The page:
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Friday, February 27, 2015

UMN-Antioquia Human Rights Partnership granted hearing before Inter-American Commission on Human Rights

colombia2.jpgOver the past months, the University of Minnesota-Antioquia Human Rights Partnership has been working on the issue of forced resettlement in Antioquia, Colombia. Legal clinics operating in Medellín and supported by the Partnership have worked with victims who have been forcibly relocated, often as a result of armed conflict. In particular, the clinics have targeted the Colombian state's failure to adopt legislative and administrative measures aimed at protecting the rights of those affected by resettlement. After submitting a petition to the Inter American Commission on Human Rights (IACHR) at the end of 2014, the Partnership has recently learned that they will be granted a hearing in Washington DC on March 19th, 2015.

Author Séverine Autesserre examines the role of local knowledge in peacebuilding efforts

sev.pngOn February 9, the Minnesota International Relations Colloquium hosted a discussion with Séverine Autesserre, Assistant Professor, Department of Political Science, Columbia University, about her recently published book, Peaceland: Conflict Resolution and Everyday Politics of International Intervention (Cambridge University Press, 2014). While Dr. Autesserre specializes in international relations and African studies, her current research examines how everyday elements influence peacebuilding interventions on the ground.

Monday, February 23, 2015

HGMV Workshop: Demystifying the role of images in interpreting violence

images.jpgImages of violence have become a constant in international discourse. Videotaped beheadings are used to manipulate outrage. Advocates of global action against the violence in Syria try to raise the stakes with a provocative photo of children in a cage.In the midst of this global debate played out in images, the Holocaust, Genocide and Mass Violence workshop considered the question, what role should photographs of violence play in our own pedagogy? Do photographs assist our understanding of the violence that often at the core of our work or do they just provoke emotions that cloud and confuse our analytical understanding of human rights violations?

Friday, February 20, 2015

International Symposium-Contested Past, Contested Present: Social Memories and Human Rights in Post-Communist Europe

symp.pngThis international symposium will examine the dynamics of public remembrance in post-communist Europe as it reaches beyond the role of legal tribunals, truth commissions, official apologies, lustration and reparations and into less formal forms of memory, including museums, film and television series, and visual art. The highlight of the symposium is the keynote address by John-Paul Himka, Professor of History and Classics, University of Alberta. Professor Himka will discuss recent political, social and cultural developments that have facilitated a more nuanced understanding of the complexities and discontinuities in representations of the Holocaust and the role that memory plays in contemporary discussions of national identity in Eastern Europe.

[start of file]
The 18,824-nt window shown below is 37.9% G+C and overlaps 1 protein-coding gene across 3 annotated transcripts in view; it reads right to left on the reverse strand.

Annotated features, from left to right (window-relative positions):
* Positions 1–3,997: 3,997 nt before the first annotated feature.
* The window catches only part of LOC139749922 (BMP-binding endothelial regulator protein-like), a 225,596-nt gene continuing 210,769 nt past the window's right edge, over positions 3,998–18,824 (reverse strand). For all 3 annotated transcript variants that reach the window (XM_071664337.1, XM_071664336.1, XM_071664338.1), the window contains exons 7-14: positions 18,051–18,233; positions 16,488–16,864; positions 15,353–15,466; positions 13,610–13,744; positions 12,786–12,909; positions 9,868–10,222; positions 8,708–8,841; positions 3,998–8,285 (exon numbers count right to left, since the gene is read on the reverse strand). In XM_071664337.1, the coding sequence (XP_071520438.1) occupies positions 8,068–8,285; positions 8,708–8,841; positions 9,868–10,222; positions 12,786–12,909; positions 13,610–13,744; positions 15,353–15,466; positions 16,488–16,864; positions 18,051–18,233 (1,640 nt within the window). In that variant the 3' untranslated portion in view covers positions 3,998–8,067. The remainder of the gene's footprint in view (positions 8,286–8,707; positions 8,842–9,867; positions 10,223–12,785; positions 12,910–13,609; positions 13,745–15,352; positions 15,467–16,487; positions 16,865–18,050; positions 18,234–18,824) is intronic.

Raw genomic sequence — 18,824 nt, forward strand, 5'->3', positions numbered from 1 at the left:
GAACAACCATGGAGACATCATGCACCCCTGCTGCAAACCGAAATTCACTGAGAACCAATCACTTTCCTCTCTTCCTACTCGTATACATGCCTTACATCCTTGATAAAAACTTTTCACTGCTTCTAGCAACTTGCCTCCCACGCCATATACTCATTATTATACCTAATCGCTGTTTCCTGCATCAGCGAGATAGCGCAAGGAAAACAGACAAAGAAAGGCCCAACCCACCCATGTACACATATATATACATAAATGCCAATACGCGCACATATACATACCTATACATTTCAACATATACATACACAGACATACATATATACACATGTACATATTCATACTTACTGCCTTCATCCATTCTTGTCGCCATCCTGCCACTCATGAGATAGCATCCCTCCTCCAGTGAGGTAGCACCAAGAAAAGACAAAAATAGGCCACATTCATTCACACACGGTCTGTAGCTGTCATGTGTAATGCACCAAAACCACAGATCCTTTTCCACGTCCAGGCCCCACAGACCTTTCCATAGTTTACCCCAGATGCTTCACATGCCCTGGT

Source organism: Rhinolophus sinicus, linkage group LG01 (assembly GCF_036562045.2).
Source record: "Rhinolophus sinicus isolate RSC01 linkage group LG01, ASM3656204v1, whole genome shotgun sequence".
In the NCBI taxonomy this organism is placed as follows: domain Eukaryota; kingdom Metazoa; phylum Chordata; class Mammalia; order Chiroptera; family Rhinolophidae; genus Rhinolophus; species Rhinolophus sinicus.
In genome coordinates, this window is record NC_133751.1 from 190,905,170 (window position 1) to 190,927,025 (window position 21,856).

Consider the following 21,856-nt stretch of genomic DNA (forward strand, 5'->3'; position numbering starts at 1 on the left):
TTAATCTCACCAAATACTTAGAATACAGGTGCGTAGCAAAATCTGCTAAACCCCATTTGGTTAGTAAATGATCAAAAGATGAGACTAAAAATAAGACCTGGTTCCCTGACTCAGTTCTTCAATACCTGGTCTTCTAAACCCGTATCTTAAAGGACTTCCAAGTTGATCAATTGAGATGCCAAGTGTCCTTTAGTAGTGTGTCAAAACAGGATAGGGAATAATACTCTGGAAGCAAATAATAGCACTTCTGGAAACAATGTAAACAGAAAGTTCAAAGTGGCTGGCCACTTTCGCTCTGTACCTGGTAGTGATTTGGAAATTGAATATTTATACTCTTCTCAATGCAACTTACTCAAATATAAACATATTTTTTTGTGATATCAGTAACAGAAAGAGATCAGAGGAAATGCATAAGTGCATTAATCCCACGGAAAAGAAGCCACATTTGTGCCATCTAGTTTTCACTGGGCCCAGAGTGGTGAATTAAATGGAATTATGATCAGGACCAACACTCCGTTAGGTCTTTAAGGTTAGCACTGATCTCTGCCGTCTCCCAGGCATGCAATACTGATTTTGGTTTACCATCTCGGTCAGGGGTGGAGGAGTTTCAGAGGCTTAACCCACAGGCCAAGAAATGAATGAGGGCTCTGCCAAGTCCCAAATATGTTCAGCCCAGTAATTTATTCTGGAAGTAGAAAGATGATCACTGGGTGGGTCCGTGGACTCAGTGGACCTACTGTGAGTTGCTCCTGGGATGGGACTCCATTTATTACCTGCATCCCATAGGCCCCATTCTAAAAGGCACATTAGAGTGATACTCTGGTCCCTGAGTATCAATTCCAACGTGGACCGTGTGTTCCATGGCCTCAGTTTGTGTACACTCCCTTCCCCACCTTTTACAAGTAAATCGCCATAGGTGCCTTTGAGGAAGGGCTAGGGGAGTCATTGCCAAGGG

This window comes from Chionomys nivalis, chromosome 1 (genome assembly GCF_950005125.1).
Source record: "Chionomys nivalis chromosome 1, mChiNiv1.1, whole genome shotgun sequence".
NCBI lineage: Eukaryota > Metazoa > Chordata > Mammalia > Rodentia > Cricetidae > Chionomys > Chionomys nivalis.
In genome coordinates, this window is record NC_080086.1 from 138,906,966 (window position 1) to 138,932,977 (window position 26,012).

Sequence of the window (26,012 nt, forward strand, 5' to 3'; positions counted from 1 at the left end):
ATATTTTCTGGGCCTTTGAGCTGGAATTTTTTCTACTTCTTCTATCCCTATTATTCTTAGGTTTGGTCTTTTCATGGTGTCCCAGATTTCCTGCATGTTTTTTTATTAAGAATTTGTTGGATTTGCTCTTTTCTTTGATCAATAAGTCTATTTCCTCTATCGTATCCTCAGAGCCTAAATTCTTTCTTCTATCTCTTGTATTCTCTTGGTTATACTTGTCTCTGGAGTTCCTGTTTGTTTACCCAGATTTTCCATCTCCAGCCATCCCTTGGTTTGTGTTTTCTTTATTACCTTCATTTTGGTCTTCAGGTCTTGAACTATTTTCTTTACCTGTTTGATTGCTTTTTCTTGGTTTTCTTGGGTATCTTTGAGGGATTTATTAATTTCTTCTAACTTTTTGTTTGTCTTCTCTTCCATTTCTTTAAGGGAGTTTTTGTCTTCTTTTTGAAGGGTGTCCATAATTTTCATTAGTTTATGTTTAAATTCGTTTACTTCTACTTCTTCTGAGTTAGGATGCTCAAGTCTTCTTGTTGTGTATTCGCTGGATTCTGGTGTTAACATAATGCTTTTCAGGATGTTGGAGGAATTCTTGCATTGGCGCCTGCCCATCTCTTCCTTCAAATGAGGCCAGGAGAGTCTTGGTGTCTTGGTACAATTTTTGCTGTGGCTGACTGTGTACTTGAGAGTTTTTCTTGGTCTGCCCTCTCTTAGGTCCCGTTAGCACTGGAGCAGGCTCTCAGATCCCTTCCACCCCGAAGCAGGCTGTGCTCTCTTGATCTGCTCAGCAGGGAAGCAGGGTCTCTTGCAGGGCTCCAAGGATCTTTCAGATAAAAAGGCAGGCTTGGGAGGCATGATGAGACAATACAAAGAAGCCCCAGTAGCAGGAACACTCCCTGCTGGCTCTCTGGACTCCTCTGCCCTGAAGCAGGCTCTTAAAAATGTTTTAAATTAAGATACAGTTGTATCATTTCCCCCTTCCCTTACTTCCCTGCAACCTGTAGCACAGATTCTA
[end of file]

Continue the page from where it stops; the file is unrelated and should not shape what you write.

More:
Monday, February 2, 2015

StarTribune lauds U's role in protecting human rights

3figures.jpgOn 29 December 2014, the StarTribune published the following article in its Op-Ed section:

Urban and economic planners increasingly speak about "clusters" of industries driving, and even defining, a region. Think Silicon Valley or the burgeoning med-tech industry thriving in multiple Minnesota communities. The same concept seems to be in effect locally regarding advancing global human rights. The latest indication is the recently announced collaboration between the University of Minnesota's Humphrey School of Public Affairs and Human Rights Watch (HRW), an independent, international organization that documents human rights conditions and presses for "positive and sustainable change."

Visiting Carnegie Scholars will work on human rights issues

carnegie.pngThe University of Minnesota and the Humphrey School of Public Affairs are excited to host Meriem El Haitami and Dr. Rachid Touhtou from Morocco as visiting scholars for the 2015 Spring term. As recipients of the Andrew Carnegie Centennial Fellowship in Support of Visiting Scholars in the Social Sciences from Arab Universities, they will work with Humphrey School Professor James Ron on human rights issues specific to their interest.
The Human Rights Program talks to the two scholars about their work at the Humphrey School, their research interests, and how they see their time at the University contribute to their work. Here are excerpts from the interview: